Anchorage/mooring in Domburg

Nomad's year in Suriname

Nomad arrived in Suriname at the height of the rainy season, blown in from the ocean on the back of the first rain squall she had experienced in many months.  Sailing just another seven miles upriver past Paramaribo, the anchor was dropped in the town of Domburg.  This far upriver the fast flowing Suriname River is fresh water that rapidly dissolved all the saltwater flora and barnacles picked up on the crossing.

It rains a lot here!Domburg is a small town that is ideally situated for cruisers. There is a small park where the water taxi lands and most of the village congregates in the evening with Saturdays and Sundays being quite busy. Most anything you could need is available there with several stores and two gas stations selling diesel fuel within walking distance of the waterfront. There are a number of small markets selling fresh produce and some small restaurants on the Waterkant. For more varied shopping in Paramaribo, there are several buses that pick up right at the waterfront in the morning. Returning before the evening buses is not on a schedule as they will only make the trip back from Paramaribo when they are full of passengers.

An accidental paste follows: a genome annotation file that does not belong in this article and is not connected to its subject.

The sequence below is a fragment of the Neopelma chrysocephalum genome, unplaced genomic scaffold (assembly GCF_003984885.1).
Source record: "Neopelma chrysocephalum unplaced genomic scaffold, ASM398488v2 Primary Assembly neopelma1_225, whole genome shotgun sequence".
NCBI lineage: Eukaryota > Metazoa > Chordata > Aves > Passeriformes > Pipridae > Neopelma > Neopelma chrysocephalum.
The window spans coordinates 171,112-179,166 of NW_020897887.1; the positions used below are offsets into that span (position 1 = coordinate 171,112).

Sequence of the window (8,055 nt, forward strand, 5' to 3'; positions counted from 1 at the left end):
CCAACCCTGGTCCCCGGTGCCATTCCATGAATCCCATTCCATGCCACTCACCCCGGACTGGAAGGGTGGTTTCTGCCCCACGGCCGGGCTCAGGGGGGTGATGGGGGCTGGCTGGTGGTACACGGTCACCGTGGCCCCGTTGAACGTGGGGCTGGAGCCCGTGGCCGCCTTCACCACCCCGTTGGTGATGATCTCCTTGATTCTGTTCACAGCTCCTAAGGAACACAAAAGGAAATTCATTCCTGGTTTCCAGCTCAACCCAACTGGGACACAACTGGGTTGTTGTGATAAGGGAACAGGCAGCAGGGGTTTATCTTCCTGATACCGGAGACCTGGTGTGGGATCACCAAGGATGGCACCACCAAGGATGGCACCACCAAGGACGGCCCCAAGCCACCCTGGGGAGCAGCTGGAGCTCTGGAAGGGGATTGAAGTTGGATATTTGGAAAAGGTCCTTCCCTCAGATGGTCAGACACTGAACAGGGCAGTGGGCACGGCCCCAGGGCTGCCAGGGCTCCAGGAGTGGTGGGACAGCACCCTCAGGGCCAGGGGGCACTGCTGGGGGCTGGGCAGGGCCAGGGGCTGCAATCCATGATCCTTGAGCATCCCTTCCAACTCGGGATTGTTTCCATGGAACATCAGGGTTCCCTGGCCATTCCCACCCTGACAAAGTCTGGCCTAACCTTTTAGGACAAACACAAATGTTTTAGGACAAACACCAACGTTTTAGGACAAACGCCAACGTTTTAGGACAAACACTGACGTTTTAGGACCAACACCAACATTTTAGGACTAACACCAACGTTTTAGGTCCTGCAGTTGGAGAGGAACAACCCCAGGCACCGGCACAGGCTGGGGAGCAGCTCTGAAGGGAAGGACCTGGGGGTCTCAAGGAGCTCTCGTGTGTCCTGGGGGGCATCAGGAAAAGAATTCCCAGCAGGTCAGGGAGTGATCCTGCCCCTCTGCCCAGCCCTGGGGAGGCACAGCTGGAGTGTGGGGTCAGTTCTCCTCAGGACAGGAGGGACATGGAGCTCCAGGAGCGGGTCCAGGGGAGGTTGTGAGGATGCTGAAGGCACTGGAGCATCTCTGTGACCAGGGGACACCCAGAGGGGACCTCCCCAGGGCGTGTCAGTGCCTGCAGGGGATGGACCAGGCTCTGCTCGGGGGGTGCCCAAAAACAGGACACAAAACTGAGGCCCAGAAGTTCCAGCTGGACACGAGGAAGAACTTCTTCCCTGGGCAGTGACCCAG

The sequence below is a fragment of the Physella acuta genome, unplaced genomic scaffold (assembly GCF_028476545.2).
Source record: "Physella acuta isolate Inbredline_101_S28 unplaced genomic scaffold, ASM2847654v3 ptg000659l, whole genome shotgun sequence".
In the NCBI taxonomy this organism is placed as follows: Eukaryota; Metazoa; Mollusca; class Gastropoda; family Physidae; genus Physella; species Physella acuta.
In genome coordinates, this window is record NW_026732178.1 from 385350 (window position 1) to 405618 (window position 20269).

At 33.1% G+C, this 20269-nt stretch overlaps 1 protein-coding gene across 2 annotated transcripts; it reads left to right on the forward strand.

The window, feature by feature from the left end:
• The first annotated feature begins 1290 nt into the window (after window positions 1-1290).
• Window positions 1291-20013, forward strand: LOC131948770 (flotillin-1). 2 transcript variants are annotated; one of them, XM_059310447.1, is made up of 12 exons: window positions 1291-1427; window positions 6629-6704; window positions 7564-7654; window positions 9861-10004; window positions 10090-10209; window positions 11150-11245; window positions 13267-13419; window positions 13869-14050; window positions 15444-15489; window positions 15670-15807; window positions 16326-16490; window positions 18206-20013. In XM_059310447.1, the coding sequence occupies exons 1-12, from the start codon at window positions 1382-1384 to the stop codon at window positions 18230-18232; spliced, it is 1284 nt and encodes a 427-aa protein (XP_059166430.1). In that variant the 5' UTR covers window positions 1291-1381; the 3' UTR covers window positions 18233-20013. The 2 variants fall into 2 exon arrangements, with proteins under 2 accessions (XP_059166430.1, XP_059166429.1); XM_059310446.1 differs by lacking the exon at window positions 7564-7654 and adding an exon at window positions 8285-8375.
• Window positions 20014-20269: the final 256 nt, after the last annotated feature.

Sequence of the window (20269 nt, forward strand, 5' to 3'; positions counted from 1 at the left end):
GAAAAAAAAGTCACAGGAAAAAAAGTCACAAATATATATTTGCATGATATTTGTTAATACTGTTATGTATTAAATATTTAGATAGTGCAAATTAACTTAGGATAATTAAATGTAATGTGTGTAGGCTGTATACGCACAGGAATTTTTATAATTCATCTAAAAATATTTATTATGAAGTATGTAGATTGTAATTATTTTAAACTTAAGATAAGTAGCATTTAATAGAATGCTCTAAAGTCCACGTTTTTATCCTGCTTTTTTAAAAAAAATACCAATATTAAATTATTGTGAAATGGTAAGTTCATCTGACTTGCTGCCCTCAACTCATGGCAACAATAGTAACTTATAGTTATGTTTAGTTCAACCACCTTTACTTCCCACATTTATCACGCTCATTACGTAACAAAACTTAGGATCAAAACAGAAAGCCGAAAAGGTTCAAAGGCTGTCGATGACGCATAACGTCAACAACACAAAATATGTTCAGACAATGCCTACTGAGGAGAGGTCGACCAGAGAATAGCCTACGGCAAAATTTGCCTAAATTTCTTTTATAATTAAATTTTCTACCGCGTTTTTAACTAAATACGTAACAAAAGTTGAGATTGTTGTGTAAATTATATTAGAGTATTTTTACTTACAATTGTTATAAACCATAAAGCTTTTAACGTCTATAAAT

Dutch board games at The Harbor ResortThe Harbor Resort is the go-to place for cruisers. They maintain a number a number of excellent moorings for those who do not wish to use their own anchors. I left Nomad unattended twice on one of their moorings with no problems. Owned by Huib, the harbor resort was under the management of Gaby , who has since returned to the cruising life and is now run by Nettie and her husband, also cruisers. They sailed from Europe and liked it so well they have been here for eight years. If there is anything you can’t find, ask them. The Harbor Resort has showers and pool, included in the price of the mooring. They also have the coldest beer in town.

Almost done paintingJungle exploration is just a few steps out of town. It is a great way to check out the variety of tropical plants and wildlife. Rubber boots and insect repellent required! And a compass is a good idea. Walking into the dense jungle foliage in a matter of minutes you will not be able to see where you came from. Aside from the curiosity of the new environment, the jungle also provided some much needed boat parts. With forests of bamboo, it was easy to replace the damaged and suspect battens in Nomad’s sails.